Sky Harbor Airport News Illustration by Phil Riske
By Phil Riske | Senior Reporter/Writer
I took a helicopter ride in 2001 with a pilot for ABC 15 over the Washington St.-Priest Dr. area in Tempe which at the time was the proposed site for a new Arizona Cardinals football stadium.
The proposed stadium site was, to say the least, a political and government fireball regarding aircraft noise levels and safety, which I reported on as editor ofÂ Sky Harbor Airport News, an independent weekly newspaper.
There were concerns about commercial airliners flying too close to the planned stadium, which was near the end of Runway 26, which lands airplanes from east to west. Stadium proponents claimed the stadium would be to the side of the landing approach, but my helicopter ride showed the site directly in line with 26, which we documents with photos.
Regardless, Tempe’s lobbyist said nothing would stop the $334 million project,
“In the big picture of this construction starting and the stadium going up as planned and on time, it’s totally a done deal,” former Attorney General Grant Woods told us at an airport news conference.
At the time, the Federal Aviation Administration had issued a preliminary opinion the stadium site would be a “hazard to air navigation” as planned.
Also at the time, Hugh Hallman, who was a a harsh critic of the noise Sky Harbor’s jets generate over some of Tempe’s oldest neighborhoods that straddle the Salt River, was a candidate for mayor.
Tempe’s legal action forced jets to make tricky and risky, maneuvers during final approaches until the FAA abandoned the “sidestep” procedure in 2002 after two planes came dangerously close on final approach.
At the same time Hallman was attacking Sky Harbor, he went along with the Cardinals stadium proposal by Tempe that would have placed the facility directly under the final approach to 26.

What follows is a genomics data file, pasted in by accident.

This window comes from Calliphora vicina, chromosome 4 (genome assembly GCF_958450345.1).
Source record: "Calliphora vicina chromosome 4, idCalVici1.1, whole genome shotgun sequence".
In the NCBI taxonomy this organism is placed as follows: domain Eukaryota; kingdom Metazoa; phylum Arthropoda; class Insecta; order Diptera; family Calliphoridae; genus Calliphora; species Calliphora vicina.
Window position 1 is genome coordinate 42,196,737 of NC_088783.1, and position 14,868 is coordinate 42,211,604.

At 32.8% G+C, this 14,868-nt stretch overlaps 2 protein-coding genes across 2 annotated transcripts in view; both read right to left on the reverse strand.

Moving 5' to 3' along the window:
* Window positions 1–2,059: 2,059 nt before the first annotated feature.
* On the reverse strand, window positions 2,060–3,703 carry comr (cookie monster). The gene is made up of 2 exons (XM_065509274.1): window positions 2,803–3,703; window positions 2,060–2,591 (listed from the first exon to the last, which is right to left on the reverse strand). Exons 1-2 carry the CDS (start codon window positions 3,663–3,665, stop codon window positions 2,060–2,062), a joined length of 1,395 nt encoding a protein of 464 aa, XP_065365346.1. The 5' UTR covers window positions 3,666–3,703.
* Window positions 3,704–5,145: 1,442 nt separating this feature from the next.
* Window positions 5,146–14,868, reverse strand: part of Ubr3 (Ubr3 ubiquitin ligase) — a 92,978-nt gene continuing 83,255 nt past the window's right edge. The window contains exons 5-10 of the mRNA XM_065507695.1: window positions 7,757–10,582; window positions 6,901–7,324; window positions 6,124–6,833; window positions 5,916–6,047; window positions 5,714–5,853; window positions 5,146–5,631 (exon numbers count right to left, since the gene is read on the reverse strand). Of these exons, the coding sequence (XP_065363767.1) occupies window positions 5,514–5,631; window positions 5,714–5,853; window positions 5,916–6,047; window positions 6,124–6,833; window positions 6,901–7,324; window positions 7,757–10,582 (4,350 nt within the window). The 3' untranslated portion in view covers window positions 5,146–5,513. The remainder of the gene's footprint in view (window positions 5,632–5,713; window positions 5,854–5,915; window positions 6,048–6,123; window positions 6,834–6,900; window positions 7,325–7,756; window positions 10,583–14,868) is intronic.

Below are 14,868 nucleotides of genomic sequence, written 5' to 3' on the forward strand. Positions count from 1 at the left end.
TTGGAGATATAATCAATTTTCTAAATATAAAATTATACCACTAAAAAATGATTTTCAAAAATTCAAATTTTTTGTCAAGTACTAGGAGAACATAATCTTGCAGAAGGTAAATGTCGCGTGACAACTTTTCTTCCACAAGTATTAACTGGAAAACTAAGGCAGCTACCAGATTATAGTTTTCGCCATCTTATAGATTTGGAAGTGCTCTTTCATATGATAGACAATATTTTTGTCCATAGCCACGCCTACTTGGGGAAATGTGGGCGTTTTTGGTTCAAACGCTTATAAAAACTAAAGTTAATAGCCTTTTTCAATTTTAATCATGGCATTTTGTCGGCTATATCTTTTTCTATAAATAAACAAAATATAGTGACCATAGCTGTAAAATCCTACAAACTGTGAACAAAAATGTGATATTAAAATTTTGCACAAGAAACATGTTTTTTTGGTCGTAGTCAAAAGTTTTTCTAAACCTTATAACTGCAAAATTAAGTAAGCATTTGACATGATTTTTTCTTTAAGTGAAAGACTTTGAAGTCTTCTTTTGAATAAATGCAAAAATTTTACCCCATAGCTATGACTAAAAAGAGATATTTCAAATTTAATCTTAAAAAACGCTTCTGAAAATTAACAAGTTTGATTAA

In the end, Glendale landed what is now State Farm Stadium
Here comes the FAA again
The Federal Aviation Administration was pondering a notable reduction in the maximum height limits of buildings near airports throughout the country to ensure aircraft have enough clearance to continue ascending if an engine fails at takeoff.
The Phoenix Business Journal reported the move was one naysayers say would throw a wet blanket over dozens of future developments throughout Arizona and thousands nationwide at a time when the economy still was struggling to find a solid footing.
Weitzman Group Inc., a New York-based real estate consulting firm says more than 60 of proposed developments that could be hampered in Arizona and include high-profile projects such as DMB Associates’ Eastmark community in east Mesa, Sunbelt Holdings third tower at Hayden Ferry Lakeside along Tempe Town Lake and RED Development’s second-phase apartments above the new Hotel Palomar in downtown Phoenix.
Although it was unlikely a revised policy would be retroactive, the study said 3,850 or so existing structures may see property insurance costs rise, property values decline and any future redevelopment of those sites would be limited, the Journal reported.
Kristine Michalson, spokeswoman for U.S. Rep. Matt Salmon, R-Ariz. sent the newspaper a statement Tuesday:
“Congressman Salmon is concerned about the impact such a regulation will have on local employers and companies. Safety must be a priority. However, if regulations fail to actually increase safety in a measurable way, but limit economic growth and job creation, there must be a better answer. Instead, we should ensure the issue has been thoroughly studied, a cost benefit analysis conducted and that as little impact as possible is imposed on economic projects in the area. Salmon intends to work closely with other congressional members who would be impacted by this regulatory change as well as the FAA to ensure that the public safety is protected while not unnecessarily burdening important regional economic development.”
Scottsdale Mayor Jim Lane wrote a letter to Arizona Congressmen John McCain and David Schweikert in mid-December pleading they do “everything in (their) power” to at least ensure local government and property owners are allowed to voice their opinions before any changes take place.